I’ve been “writing” my New Years blogs in my mind (yeah that’s how I roll) all week. This time of year I like to take stock of the past year, do a little self inventory as they say in recovery, and then think about what I’d like to see happen in the upcoming year. You might notice I don’t use words like, “goals”, “life plan” or “resolutions”. I never really learned about the concept of “goals” until later in life and for some reason (unfamiliarity? Corporate overuse?) the word still makes me bristle a bit.
In keeping with the recurring theme of irony that is my life, it was about the time that I began to internalize the concept and actually create some goals that life yanked the tablecloth out from under my neatly arranged plans like a second rate magician trying unsuccessfully to pull the tablecloth from under the china. My finely laid table was a shambles of chipped china, scattered silver and spilled glasses. Like most survivors I know how to pick up the pieces that are still useful, repair what I can and discard the rest.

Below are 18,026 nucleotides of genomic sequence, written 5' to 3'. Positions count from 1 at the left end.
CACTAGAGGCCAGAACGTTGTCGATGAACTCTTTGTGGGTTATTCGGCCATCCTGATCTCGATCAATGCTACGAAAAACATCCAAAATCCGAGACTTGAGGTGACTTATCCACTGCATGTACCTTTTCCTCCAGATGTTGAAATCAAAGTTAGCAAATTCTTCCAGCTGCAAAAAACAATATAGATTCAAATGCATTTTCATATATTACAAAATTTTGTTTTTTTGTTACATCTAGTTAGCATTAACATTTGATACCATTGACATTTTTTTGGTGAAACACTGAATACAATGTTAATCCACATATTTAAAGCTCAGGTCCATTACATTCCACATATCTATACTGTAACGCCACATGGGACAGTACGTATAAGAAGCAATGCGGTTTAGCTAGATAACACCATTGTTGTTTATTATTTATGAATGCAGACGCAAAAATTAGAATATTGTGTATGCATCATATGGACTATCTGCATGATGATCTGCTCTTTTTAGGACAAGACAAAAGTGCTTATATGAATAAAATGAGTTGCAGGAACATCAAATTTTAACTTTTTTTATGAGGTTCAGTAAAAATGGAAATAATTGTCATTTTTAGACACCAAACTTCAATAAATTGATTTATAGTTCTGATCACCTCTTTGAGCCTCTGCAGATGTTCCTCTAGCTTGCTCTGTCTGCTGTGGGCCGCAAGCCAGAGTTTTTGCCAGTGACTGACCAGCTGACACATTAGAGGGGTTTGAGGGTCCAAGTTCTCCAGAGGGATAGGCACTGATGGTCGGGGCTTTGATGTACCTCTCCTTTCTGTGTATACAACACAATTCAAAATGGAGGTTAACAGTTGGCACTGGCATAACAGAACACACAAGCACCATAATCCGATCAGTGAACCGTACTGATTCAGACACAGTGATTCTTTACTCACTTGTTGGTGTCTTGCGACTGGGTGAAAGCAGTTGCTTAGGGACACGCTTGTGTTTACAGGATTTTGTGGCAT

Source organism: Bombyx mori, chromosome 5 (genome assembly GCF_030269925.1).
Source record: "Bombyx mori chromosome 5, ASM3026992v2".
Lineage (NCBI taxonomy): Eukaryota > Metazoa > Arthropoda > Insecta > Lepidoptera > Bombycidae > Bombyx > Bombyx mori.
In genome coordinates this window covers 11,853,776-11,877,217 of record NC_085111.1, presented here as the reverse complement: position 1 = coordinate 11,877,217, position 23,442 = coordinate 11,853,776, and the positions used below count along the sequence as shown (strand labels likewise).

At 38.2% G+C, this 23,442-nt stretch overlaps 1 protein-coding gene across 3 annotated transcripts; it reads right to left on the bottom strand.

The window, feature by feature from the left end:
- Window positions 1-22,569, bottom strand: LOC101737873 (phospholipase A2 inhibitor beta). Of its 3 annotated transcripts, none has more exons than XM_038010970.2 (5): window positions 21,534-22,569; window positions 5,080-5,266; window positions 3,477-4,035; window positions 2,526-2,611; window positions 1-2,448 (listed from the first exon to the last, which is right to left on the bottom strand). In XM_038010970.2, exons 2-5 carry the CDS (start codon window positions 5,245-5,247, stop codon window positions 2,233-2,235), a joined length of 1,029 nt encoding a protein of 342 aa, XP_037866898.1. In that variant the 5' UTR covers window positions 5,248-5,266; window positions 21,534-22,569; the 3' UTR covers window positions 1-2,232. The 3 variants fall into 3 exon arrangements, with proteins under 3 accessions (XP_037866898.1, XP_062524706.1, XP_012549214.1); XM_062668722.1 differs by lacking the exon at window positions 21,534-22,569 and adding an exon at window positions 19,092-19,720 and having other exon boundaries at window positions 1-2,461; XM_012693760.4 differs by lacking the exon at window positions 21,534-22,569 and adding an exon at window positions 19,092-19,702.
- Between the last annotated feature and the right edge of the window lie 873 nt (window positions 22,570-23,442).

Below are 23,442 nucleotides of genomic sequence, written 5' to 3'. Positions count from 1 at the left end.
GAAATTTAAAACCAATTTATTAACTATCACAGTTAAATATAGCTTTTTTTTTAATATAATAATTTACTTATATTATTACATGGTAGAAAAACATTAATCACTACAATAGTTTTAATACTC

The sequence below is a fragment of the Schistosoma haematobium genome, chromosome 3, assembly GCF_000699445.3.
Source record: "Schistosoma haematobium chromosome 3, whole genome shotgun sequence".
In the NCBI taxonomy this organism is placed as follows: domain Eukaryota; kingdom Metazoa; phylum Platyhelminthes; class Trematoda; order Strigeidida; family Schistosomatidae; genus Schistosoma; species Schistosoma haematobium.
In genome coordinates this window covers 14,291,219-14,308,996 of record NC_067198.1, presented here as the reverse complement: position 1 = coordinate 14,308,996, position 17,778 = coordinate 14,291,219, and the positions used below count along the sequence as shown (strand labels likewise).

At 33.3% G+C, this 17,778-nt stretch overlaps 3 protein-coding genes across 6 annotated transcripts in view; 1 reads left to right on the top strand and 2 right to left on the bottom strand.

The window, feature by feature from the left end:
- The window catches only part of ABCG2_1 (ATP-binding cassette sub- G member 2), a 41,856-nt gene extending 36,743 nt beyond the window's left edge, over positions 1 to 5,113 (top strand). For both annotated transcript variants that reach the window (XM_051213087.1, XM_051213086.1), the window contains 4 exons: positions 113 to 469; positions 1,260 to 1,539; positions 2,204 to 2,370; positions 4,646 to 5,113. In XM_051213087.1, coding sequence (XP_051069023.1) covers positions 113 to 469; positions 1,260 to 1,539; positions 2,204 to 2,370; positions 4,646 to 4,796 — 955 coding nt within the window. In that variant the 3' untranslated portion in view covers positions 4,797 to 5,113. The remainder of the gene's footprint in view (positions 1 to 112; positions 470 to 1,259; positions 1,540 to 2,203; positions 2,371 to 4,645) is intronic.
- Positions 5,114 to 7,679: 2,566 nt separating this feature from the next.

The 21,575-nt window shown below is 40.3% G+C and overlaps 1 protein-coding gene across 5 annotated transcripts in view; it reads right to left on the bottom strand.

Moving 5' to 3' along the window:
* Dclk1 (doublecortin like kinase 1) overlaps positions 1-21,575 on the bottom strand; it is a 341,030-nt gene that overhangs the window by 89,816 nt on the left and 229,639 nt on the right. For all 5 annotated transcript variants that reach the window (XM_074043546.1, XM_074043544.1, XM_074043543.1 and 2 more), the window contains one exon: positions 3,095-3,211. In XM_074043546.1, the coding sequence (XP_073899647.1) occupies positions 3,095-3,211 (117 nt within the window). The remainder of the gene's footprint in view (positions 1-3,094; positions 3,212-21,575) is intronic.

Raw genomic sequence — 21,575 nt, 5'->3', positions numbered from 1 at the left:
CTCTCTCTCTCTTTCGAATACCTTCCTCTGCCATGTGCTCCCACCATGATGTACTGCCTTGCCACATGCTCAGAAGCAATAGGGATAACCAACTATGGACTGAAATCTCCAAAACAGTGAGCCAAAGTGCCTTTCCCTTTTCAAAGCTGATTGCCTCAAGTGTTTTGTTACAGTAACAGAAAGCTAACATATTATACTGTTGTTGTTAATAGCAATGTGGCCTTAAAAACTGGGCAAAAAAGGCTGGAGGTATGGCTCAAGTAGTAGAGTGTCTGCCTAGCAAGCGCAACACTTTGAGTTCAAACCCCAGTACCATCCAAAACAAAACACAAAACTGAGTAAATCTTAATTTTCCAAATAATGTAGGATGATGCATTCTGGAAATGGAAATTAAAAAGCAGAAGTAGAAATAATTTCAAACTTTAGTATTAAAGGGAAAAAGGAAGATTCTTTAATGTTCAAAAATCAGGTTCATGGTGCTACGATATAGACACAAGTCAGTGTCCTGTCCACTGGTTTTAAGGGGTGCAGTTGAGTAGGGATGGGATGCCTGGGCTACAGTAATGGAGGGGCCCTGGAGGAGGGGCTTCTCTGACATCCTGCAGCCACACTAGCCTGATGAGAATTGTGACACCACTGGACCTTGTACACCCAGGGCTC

Resetting my table is pretty much the forte, and maybe that’s why I have always avoided planning ahead. I’m certain that there are many people out there who will insist that recurring chaos is the result of poor planning rather than an excuse for it and they are probably right, and yet so am I.  If I’ve learned one thing in this life it is that seemingly paradoxical truths can exist and be valid at the same time. On a good day life is a theater of the absurd in my eyes, on a bad day well; let’s just say I lose my sense of humor at times.